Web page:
Tony Harman

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Anthony "Tony" Shannon Harman (6 March 1912 – 8 May 1999) was an English farmer and writer who was best known for a 1986 book about his life and the history of his farm entitled Seventy Summers. It was a number one bestseller in the United Kingdom and was made into a 1986 BBC Two television series which he presented.

Harman was born near Chesham in Buckinghamshire and he attended Harrow School and Trinity College, Cambridge where he studied agriculture. In 1931, he started farming Grove Farm near Whelpley Hill. He became a published author late in life with an article in The Guardian. In Seventy Summers he advocated modern farming methods and contrasted them with the methods in place when he took over the farm which had barely changed in 150 years.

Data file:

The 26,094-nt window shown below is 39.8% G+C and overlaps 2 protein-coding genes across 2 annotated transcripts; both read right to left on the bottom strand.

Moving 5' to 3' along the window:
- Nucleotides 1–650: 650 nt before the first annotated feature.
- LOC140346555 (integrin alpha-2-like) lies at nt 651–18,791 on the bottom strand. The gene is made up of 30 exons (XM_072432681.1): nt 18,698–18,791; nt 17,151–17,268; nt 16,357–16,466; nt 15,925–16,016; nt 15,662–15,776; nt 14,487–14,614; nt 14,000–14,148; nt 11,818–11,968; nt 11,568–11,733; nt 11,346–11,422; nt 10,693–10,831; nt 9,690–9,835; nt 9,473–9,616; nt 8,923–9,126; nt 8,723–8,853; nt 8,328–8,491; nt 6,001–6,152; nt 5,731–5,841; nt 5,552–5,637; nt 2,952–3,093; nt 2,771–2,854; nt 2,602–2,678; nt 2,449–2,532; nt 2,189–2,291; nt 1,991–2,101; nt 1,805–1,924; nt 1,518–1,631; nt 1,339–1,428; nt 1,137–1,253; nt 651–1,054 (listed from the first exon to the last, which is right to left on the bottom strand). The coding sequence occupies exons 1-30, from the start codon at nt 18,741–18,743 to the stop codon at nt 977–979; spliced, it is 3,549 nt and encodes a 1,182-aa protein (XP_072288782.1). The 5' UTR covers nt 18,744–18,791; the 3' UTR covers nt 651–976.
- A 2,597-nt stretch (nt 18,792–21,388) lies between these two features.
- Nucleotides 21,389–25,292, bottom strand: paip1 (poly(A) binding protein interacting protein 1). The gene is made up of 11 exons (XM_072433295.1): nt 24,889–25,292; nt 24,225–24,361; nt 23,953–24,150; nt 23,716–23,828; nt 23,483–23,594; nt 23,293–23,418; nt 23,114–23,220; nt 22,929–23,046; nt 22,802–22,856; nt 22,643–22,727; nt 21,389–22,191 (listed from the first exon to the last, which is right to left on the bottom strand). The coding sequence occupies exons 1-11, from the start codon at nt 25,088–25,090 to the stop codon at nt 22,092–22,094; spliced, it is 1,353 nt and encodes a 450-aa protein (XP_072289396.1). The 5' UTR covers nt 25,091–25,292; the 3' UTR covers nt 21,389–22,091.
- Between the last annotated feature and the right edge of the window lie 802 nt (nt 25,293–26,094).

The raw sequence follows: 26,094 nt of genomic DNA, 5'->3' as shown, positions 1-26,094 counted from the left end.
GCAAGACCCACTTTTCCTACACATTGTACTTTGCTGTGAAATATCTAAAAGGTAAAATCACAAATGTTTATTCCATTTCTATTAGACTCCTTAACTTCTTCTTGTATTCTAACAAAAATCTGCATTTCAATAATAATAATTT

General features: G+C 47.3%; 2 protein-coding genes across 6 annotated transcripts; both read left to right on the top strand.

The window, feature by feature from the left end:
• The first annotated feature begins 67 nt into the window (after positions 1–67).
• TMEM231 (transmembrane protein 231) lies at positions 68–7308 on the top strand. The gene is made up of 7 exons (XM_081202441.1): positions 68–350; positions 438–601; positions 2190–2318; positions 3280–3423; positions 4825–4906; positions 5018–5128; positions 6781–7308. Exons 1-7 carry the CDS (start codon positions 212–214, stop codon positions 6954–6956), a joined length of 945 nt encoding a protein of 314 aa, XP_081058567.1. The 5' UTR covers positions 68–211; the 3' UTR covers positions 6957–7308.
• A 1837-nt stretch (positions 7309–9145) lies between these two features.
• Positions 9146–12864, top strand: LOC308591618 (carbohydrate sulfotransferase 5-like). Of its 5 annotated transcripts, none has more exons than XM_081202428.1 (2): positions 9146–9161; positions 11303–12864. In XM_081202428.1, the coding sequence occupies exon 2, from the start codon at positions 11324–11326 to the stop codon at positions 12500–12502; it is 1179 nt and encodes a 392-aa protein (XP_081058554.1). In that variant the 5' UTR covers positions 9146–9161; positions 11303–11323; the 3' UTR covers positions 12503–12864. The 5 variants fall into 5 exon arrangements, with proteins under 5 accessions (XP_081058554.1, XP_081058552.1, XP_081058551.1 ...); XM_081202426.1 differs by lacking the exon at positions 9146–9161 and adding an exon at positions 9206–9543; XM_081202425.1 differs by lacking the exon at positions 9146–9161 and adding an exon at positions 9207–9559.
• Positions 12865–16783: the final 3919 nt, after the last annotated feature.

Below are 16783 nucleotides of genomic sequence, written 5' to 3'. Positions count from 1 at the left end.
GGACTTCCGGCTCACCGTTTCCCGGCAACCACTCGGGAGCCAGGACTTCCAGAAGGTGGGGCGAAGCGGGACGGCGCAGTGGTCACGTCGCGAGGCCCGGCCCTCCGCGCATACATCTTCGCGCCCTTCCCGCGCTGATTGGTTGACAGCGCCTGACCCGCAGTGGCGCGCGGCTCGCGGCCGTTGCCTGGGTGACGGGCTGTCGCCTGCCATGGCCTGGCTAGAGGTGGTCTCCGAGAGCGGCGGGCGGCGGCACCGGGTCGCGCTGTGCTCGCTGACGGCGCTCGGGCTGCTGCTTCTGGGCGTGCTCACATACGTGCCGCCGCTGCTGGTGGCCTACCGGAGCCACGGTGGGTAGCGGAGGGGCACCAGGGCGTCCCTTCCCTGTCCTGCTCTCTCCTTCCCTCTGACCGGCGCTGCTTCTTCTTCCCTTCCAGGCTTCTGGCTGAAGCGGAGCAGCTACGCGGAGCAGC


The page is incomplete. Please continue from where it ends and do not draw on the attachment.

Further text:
He followed up with The Charolais Adventure 1959–1989 (1990) about the introduction of the French Charolais cattle breed and A Thousand Years on a Chiltern Farm: The Story of Grove Farm, Chesham, Buckinghamshire (1999). He also wrote a Guardian column, served as a magistrate, and was a Labour Party parliamentary candidate for Aylesbury at the 1950, 1951, 1955 general elections. He died aged 87 in 1999.[1]

References[edit]

  1. ^ Bullimore, John (20 July 1999). "Tony Harman". The Guardian. Retrieved 4 December 2011.